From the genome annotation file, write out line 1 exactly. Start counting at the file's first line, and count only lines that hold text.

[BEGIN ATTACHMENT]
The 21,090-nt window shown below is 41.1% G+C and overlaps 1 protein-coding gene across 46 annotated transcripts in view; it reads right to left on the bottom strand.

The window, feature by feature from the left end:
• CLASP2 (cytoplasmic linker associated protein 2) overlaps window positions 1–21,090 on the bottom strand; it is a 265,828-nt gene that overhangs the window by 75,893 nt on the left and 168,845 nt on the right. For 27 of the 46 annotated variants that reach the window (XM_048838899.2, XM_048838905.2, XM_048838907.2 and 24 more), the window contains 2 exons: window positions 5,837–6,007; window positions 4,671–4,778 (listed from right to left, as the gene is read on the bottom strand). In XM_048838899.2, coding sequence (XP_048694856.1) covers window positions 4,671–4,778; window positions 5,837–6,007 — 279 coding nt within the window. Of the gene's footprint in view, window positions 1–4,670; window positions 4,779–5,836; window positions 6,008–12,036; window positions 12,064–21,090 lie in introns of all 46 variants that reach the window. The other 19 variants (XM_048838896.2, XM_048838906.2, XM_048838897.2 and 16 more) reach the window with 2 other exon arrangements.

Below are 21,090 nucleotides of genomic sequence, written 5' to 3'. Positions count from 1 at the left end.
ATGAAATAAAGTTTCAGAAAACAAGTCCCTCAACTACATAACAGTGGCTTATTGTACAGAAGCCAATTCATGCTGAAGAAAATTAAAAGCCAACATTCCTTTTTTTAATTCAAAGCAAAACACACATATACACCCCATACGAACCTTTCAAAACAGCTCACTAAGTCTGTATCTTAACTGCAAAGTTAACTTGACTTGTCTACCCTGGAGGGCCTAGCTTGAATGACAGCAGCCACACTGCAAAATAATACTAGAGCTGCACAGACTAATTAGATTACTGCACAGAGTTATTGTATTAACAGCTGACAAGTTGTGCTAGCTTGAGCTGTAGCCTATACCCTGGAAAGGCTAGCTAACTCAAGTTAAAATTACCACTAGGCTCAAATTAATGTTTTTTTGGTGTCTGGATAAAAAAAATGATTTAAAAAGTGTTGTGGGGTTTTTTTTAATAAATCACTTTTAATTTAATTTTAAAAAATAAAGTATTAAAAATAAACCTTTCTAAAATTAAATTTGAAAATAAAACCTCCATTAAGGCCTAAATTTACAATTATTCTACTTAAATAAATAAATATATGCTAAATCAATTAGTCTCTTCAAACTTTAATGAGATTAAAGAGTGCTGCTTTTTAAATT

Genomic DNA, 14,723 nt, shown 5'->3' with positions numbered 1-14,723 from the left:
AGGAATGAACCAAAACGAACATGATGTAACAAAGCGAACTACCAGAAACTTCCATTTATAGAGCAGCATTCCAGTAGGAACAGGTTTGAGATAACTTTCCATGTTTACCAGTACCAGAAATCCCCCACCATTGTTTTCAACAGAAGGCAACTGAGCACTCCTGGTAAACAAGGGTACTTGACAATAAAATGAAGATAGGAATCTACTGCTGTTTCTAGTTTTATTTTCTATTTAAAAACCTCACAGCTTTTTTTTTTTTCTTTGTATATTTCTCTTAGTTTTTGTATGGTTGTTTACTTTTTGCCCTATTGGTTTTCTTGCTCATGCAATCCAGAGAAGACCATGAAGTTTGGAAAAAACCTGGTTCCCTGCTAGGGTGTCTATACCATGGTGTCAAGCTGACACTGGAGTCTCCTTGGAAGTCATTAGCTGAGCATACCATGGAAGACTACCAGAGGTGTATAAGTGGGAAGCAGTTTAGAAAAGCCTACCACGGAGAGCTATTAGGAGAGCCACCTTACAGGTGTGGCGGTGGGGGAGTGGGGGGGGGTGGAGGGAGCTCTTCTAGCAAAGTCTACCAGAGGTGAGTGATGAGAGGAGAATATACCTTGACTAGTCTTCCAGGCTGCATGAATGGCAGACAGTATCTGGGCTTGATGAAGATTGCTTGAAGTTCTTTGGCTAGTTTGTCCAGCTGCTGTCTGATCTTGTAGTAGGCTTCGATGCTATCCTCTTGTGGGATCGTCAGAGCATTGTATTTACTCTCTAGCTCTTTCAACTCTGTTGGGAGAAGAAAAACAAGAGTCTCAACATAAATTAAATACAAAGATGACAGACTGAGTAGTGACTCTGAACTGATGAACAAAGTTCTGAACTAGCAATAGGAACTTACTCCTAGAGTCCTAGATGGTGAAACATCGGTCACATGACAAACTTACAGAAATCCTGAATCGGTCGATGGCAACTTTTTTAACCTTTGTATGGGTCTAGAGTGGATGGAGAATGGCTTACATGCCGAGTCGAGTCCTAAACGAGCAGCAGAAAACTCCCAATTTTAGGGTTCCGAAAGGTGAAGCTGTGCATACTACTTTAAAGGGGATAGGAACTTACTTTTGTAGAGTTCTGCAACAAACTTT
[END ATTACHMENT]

The 21,090-nt window shown below is 41.1% G+C and overlaps 1 protein-coding gene across 46 annotated transcripts in view; it reads right to left on the bottom strand.